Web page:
Wednesday, September 30, 2020

Thomas Cole's Autumn Tour Sept 30, 1828

One hundred ninety-two years ago today...

... Thomas Cole created this delicate artwork on his way to Conway, New Hampshire. Today it can be found at the Detroit Institute of Art (DIA). For more information see their website here.

Part of our operations at the Conway Public Library's Henney History Room is connect diverse and distant collections to shed light on our shared local history. In this case, we will connect small towns in the Mount Washington Valley with collections in Albany New York, Detroit Michigan and Washington D.C.

Drawn with graphite (pencil) on off-white wove paper with watercolor highlights, this sketch was done on the second of Cole's three trips to New Hampshire. The other visits were in 1827 and 1839. This was his only trip during the autumn. The other two trips were during the summer. 

The 1828 trip is also the best documented.  Both Cole and his traveling companion Henry Cheever Pratt kept journals of their expedition. An article detailing the trip by Catherine Campbell is available through the Conway Public Library's Henney History Room. 

The DIA website allows you to enlarge the image.  The top of the page depicts a finely detailed group of pines. At the top left are five watercolor swatches.

Across the center of the page are some notations including the date and title used by the DIA. While it is hard to decipher all of the text, what I can make out has a very poetic sense to it. 

Just below the autumn colors can be read "Tints from Maples September 30, 1828."

It goes on to read... 

The gradation of colours was extremely beautiful
More brilliant than I have represented

The Maple is one of the most beautiful trees of the American Forest

Its stem rises gracefully with branches leaving it obliquely upwards and bending at the ends as

Beneath the weight of foliage - The foliage is luxuriant in the extreme. ...

...Autumn yellow, orange...  crimson tawny green, rich green, purple and ?

… gradations sometimes in one tree is seen ? the extremities of the

Higher branches orange or yellow in the lower parts and on the extremities of lower branches

The comes the … in the inferior parts. The bark is a delicate gray.


We will continue following in Thomas Cole's footsteps as he explores New Hampshire's autumn landscape.


Tuesday, September 22, 2020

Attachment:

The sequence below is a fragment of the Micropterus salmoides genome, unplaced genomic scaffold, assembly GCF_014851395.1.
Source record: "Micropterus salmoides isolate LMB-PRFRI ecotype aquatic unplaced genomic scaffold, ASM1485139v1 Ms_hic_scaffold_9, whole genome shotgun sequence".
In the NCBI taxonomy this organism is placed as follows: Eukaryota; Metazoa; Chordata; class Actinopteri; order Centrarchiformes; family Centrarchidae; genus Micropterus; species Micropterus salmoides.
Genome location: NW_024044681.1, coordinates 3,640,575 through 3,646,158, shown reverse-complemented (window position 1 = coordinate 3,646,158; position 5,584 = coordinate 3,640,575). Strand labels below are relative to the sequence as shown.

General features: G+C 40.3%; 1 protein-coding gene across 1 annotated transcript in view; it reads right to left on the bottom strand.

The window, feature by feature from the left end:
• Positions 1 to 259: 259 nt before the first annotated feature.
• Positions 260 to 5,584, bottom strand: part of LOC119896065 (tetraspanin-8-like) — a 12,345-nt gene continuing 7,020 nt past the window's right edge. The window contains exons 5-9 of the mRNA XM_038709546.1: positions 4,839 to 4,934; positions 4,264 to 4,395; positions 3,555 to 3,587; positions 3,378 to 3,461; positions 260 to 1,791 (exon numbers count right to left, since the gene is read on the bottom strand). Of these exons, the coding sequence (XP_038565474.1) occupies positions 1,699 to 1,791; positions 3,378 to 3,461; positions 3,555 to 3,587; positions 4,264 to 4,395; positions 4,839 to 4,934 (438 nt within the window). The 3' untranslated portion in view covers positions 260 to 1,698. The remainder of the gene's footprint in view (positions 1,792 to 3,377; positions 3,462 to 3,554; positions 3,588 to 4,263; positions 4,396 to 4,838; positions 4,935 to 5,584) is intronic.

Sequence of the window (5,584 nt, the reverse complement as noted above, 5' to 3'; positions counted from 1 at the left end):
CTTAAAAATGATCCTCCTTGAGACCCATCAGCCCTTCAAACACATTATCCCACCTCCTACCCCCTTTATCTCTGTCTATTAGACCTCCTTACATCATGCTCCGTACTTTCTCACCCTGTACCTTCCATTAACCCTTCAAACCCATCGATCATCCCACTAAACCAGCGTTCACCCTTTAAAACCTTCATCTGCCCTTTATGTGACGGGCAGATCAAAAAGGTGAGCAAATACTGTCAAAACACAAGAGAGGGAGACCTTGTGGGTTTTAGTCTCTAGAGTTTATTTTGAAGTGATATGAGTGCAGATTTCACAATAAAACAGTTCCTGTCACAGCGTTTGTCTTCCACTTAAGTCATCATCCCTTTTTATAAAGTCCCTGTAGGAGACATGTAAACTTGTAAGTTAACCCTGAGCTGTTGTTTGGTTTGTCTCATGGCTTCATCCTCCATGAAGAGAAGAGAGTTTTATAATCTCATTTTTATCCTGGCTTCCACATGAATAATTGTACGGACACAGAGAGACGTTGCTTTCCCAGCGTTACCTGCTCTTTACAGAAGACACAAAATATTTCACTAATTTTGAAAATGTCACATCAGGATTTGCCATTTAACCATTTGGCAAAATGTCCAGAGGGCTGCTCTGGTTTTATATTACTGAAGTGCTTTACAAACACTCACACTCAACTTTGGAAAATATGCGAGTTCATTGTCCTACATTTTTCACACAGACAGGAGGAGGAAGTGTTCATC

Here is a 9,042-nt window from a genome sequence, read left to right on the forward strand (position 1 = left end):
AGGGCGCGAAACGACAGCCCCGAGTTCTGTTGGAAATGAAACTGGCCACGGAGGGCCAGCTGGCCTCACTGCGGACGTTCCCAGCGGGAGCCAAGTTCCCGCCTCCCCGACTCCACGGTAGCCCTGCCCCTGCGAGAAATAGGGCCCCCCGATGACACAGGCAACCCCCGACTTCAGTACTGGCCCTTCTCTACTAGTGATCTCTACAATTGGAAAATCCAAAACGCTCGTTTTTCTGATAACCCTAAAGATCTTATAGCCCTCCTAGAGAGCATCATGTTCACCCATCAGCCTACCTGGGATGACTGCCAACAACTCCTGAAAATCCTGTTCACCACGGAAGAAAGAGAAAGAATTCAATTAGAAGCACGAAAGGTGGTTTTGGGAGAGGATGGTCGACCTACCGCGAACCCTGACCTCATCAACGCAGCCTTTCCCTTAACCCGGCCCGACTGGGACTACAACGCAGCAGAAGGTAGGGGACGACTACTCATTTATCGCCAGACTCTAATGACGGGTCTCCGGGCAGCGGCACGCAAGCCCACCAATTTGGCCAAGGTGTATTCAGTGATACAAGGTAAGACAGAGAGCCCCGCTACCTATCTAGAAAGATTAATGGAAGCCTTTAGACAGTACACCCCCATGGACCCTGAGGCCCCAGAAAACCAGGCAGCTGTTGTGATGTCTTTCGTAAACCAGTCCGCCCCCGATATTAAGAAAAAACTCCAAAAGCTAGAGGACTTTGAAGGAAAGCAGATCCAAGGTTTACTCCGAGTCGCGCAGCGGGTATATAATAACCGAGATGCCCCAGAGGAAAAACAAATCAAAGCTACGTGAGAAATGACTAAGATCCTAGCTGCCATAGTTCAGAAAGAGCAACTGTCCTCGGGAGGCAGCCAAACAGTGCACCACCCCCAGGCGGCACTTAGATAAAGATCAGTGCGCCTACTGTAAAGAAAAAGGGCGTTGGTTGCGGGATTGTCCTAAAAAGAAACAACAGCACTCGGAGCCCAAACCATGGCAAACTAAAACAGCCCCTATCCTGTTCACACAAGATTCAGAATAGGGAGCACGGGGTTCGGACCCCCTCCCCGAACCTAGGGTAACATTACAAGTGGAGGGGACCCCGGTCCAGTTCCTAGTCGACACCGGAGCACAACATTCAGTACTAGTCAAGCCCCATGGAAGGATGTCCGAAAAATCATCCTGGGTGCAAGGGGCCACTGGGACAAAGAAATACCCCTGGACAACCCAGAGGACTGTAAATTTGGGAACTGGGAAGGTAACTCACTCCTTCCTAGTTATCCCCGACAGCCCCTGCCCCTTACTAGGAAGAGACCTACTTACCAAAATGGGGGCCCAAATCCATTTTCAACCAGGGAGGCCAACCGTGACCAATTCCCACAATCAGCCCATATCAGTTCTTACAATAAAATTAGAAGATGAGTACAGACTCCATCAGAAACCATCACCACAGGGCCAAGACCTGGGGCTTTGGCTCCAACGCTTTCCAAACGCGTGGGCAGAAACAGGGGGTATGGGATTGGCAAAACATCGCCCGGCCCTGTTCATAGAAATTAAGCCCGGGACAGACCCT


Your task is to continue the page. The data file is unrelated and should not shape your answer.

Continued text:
I Fall for Autumn: Summer Leaves, Autumn Leaves

Today is the first day of autumn as my homonyms imply. Please visit our seasonal display near the Conway Public Library's entrance and let it lead you around the building as you fall into autumn.

The days will continue to get shorter until the winter solstice. It was 35 degrees this morning when I got in the car. Today's forecast was for a high of 63 degrees. Autumn colors are starting to show well especially on the edges of the wetlands. 

Today we pick apples and wander through corn fields just for fun. 


Then and now we craft corn husk dolls and celebrate the season with symbolic plants. 

We can purchase plastic shrink wrapped bales of straw for decorations. However, it was not that long ago that the "art of the harvest" was critical to survival.

These "stooked" stalks can be found on Conway's West Side Road.


Today many of us don't even know the difference between straw and hay, nor the intricacies of intriguing obsolete farming terminology such as sheaves, shocks, stooks, cocks and so on. For more on that see our previous blog here

The image on the left here is of a "scutching bee." Here is a larger image of the scene.


For more information on this traditional event see this link

The item with the sharp pointed spikes is called a hetchel or hackle. For more on this item, see our previous blog here on "growing clothes." 

There is also seasonal display of food related books at the library with titles such as root cellaring, putting food by, pickle, and can it that teach how the fruits of the fall harvest can be preserved using traditional methods that date back hundreds or even thousands of years.

We also have many cook books that describe how to make the most of the cornucopia of fall produce. 

Jeremy Belknap's History of New Hampshire lists some of the 18th century meals our early settler's enjoyed such as  samp, hominy, nokehike, succotash and upaquontop. He acknowledges the contribution of Native Americans to this cuisine and reports that "The lip of a moose, and the tail of a beaver, prepared in this manner, were among their greatest luxuries."

For more on this or any other local historical topic contact us at the Conway Public Library's Henney History Room.


Tuesday, September 8, 2020

What's this about a Wizard?

Last week we received an incredible donation from Noel Quinton of over one-hundred postcards. It is a magnificently rich collection, full of potential stories that will help us unlock some of our local history mysteries. Here is the first of many more tales to come. This one attempts to map out a lost trail to a misplaced tourist attraction.